Former McDonald’s CEO Ed Rensi is warning that the fight for a $15 minimum wage is directly contributing to the restaurant industry’s push toward automation.
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Last month, McDonald’s announced plans to raise the starting hourly wage range to $11-$17 per hour for crew and $15-$20 per hour for shift managers. The fast-food chain noted in its wage hike announcement that it planned to hire 10,000 new employees over the next three months.
However, McDonald’s current CEO Chris Kempczinski confirmed during Alliance Bernstein’s Strategic Decisions Conference last week that the company is testing an automated, voice-recognition based drive-thru ordering system at 10 of its Chicago locations. Kempczinski noted that the artificial intelligence technology has 85% accuracy with filling orders, with workers having to step in for approximately one in five orders.
“There’s a big leap from going to 10 restaurants in Chicago to 14,000 restaurants across the U.S., with an infinite number of promo permutations, menu permutations, dialect permutations, weather – and on and on and on,” Kempczinski said, according to a conference transcript from FactSet obtained by Nation’s Restaurant News. “Do I think in five years from now you’re going to see a voice in the drive-thru? I do, but I don’t think that this is going to be something that happens in the next year or so.”
A McDonald’s spokesperson declined to comment on how many jobs the move will impact. A representative for the National Owners Association, which represents McDonald’s franchisees, did not immediately return FOX Business’ request for comment.
Rensi told FOX Business that while a $15 minimum wage may sound appealing, McDonald’s only choices to offset the cost of the wage hike are to raise prices or adopt new technology to cut costs and increase efficiency.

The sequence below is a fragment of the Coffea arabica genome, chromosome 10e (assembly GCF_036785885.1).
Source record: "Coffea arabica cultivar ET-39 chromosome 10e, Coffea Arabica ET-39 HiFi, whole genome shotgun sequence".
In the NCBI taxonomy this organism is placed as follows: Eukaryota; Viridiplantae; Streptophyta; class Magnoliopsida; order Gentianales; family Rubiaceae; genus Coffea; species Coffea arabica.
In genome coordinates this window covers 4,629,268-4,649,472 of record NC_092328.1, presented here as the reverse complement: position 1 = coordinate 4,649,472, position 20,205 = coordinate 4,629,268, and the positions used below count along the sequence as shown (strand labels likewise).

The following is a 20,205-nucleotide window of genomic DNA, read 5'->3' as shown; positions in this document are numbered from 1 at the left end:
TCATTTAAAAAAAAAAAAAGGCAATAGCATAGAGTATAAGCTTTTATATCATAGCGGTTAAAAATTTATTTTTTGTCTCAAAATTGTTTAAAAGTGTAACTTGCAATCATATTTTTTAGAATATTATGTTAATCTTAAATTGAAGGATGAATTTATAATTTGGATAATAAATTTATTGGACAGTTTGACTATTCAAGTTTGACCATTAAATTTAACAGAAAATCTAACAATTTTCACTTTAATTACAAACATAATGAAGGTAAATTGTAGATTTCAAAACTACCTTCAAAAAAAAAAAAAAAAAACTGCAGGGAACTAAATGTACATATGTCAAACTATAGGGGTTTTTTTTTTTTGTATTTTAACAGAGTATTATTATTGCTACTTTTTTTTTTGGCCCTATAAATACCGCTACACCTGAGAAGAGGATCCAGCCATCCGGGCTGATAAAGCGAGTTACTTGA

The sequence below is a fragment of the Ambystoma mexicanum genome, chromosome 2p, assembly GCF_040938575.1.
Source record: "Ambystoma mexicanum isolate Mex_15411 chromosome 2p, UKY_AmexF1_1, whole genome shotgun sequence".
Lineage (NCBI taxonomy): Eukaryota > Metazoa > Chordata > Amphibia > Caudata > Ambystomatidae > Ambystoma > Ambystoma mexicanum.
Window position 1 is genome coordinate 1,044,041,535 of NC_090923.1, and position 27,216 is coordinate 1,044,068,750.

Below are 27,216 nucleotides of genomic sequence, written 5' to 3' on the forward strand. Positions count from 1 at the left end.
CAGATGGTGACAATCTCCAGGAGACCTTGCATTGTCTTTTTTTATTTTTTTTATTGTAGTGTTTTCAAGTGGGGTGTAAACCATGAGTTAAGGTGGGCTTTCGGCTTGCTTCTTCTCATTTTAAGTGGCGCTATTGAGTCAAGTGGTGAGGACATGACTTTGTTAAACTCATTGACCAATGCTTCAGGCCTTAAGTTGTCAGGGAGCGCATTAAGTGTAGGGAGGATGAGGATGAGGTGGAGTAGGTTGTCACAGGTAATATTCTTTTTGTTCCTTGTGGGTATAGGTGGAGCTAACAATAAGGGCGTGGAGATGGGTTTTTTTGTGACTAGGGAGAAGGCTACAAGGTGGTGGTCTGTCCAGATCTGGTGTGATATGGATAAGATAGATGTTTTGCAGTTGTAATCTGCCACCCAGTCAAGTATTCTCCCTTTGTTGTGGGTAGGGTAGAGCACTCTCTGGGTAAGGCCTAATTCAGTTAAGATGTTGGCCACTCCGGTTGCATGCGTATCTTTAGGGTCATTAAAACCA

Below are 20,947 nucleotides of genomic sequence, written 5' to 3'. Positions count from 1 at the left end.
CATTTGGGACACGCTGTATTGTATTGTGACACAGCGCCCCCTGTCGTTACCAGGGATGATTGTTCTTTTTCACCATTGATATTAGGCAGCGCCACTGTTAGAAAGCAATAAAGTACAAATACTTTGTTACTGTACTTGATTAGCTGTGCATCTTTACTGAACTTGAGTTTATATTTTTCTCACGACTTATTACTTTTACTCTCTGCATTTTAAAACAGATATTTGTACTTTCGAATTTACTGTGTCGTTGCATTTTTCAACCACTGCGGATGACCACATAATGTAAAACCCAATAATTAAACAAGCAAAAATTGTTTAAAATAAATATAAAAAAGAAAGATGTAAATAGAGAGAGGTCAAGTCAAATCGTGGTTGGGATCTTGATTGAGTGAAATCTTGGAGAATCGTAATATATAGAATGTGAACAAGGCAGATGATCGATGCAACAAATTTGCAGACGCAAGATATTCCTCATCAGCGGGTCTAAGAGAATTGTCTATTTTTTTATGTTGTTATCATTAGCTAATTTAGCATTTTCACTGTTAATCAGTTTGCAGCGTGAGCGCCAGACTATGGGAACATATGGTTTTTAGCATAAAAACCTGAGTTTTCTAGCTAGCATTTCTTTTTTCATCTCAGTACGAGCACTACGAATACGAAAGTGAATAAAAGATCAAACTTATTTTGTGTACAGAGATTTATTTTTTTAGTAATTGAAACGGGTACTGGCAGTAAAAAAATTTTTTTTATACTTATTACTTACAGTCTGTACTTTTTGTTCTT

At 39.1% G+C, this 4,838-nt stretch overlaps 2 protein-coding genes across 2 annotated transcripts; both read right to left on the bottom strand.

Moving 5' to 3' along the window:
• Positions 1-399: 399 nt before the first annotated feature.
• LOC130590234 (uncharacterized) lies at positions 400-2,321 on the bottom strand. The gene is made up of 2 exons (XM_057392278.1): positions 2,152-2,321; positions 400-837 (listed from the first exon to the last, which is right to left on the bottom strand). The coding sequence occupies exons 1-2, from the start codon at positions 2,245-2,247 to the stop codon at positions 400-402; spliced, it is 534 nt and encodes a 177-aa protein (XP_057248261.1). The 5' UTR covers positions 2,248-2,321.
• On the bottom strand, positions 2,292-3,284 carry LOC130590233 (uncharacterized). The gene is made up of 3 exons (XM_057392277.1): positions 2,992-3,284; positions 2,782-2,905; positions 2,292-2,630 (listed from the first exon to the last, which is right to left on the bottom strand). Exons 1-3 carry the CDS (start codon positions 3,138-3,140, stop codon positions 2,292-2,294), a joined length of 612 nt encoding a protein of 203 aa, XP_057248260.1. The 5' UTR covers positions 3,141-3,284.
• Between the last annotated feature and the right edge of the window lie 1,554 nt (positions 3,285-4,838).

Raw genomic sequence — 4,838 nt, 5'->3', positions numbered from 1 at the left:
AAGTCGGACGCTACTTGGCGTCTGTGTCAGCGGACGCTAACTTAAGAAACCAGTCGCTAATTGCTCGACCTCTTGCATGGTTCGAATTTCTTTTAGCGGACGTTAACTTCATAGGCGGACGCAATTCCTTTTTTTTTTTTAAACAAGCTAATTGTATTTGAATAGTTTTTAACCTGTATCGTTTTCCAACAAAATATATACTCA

“When you raise prices 1%, you lose about 1% of your transaction costs,” Rensi said. “And you have to work really hard to recover that through promotion, marketing, you know, all kinds of local events and its not an easy thing to do, particularly when you’re living on a very high number of transactions.
“You got a choice, you go broke by raising prices or you go broke by losing money because you can’t raise prices,” Rensi continued. “So I understand the need to perhaps make a public statement that you’re going to $15 and I don’t quarrel with that aspect of it. But when the rubber meets the road, you’ve got to look at what are the franchisees going to do because they’re 80% to 90% of the system and a lot of them are already there.”
Rensi noted that the federal minimum wage helps determine union labor contracts from the AFL-CIO.
“The higher the minimum wage goes federally, the higher their union contracts go,” Rensi explained. “You got the Service International Workers Union going out to McDonald’s and Burger King and Wendy’s like crazy. What are they going to do for those quick service restaurant workers? They’re going to force the cost of labor up, which means it’s going to force management to find alternatives, which means they’re going to lose jobs. And technology is always cheaper than people.”
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At the end of the day, consumers will ultimately end up carrying the costs associated with the wage hike, Rensi said, and that the push toward automation is aimed at maintaining the convenience and speed of fast food. However, he acknowledged that automation will allow “institutional big guys” to take over at the expense of small business.
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McDonald’s isn’t the only restaurant making moves toward automation. In September, competitor Burger King announced a new redesign that will provide guests with new ordering and delivery models tailored to customer needs or wants. A conveyer belt system will deliver food from the kitchen to the drive-thru and food will be placed in coded lockers on the exterior of restaurant locations for guests placing online and delivery orders. Wendy’s also rolled out self-ordering kiosks in 1,000 of its stores back in 2017.